The Philippines is known as the "Land of Fiestas," and at Christmas time, this is especially true. Filipinos are proud to proclaim their Christmas celebration to be the longest and merriest in the world. It begins formally on December 16 with attendance at the first of nine pre-dawn or early morning masses and continues on nonstop until the first Sunday of January, Feast of the Three Kings, the official end of the season. The Philippines is the only Asian country where Christians predominate. Majority of its people are Roman Catholic. Christmas, therefore, is an extremely important and revered holiday for most Filipinos. It is a time for family, for sharing, for giving, and a time for food, fun, and friendship. To most Filipinos, Christmas is the most anticipated fiesta of the year and is celebrated accordingly. The splendid climate of this tropical island nation, the abundance and beauty of its flowers, and lovely landscape, its multitude of culinary delights, and above all its warm-hearted people with their true devotion to family and faith all contribute to a holiday celebrated in the true Philippines fiesta tradition.
There is no winter or snow in the Philippines at Christmas time. There are very few pine trees. There is no traditional Yule log or fetching of the pine sprigs from the woods. And Santa Claus, though visible in displays and believed by most Filipino children to exist, seldom comes bearing gifts. Even without snow or pine trees, there's no doubt it's Christmasin the Philippines. Filipino Christmas decorations are abundant and beautiful.
The bamboo parol (pah-role), or star lantern, is the symbol of Christmas in the Philippines, representing the guiding light, the star of Bethlehem. It emits a warmth unparalleled among holiday adornments and is unique to the Philippines.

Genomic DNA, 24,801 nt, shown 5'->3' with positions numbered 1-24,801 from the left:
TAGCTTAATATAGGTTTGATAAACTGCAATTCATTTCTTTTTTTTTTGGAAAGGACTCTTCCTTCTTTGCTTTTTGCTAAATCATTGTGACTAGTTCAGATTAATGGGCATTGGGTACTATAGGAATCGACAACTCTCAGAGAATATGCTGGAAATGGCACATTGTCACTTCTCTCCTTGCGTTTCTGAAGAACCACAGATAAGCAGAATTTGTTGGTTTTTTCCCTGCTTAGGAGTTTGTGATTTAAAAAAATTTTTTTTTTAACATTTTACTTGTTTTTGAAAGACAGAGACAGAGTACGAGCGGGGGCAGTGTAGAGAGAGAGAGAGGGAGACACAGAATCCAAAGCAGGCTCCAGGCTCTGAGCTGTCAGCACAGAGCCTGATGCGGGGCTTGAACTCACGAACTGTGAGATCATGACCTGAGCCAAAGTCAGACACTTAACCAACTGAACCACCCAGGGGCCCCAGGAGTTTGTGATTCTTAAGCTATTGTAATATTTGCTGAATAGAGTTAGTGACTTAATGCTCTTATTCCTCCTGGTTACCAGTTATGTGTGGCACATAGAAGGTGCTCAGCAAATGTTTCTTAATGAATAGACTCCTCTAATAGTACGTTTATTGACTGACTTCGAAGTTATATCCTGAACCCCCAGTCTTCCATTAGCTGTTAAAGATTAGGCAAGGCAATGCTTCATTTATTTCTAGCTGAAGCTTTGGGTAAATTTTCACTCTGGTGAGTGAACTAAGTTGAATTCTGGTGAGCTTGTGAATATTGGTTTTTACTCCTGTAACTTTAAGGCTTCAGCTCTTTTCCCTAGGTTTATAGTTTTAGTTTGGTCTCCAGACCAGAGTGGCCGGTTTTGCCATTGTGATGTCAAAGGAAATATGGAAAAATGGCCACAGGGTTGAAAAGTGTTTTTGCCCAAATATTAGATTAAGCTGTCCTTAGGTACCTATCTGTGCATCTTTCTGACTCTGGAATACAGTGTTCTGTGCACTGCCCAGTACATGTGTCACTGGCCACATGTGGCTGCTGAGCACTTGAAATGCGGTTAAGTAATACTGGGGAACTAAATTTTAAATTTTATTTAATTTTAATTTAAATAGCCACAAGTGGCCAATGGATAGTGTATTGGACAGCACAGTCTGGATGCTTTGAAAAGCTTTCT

Filipinos enjoy decorating their homes not only with star lanterns but also with all sorts of Christmas decors. Brightly colored buntings or streamers are hung inside and out. Often, Christmas cards that illustrate scenes in the Philippines are pinned on red and green ribbons. The cards are then hung in the sala, or living room, for all to enjoy. Candles and wreaths are also common adornments. Recently, Filipinos have begun choosing wreaths and other decorations made with local native materials rather than those patterned after western designs. And many houses, particularly those in the urban areas are strung with tiny multi-colored lights both inside and out. Most Filipinos think that decorating their homes for the Christmas holidays is a must. Christmas in the Philippines is a mixture of Western and native Filipino traditions. Santa Claus, the Christmas tree, sending Christmas cards, and singing carols have all been inherited from the cultures of the West. However, these have all been adapted to fit the nature and personality of the Filipino people. Christmas Eve in the Philippines is one of the traditions most families celebrate. It is a night without sleep and a continuous celebration moving right into Christmas Day. As December 24th dawns, the last Mass of Simbang Gabi is attended; then preparation begins for Noche Buena, which is a family feast that takes place after midnight. The Noche Buena is very much like an open house celebration. Family, friends, relatives, and neighbors drop by to wish every family member "Maligayang Pasko" (MerryChristmas). Food is in abundance, often served in buffet style. Guests or visitors partake of the food prepared by the host family (even though they are already full or bloated!). Among the typical foods prepared in the Philippines during Christmas are: lechon (roasted pig), pancit, barbecue, rice, adobo, cakes (Western and native rice cakes), lumpia, etc. There is also an abundance of San Miguel beer, wine, and liquor, which makes the celebration of Christmas indeed intoxicating! The streets are well lit and are full of activities....
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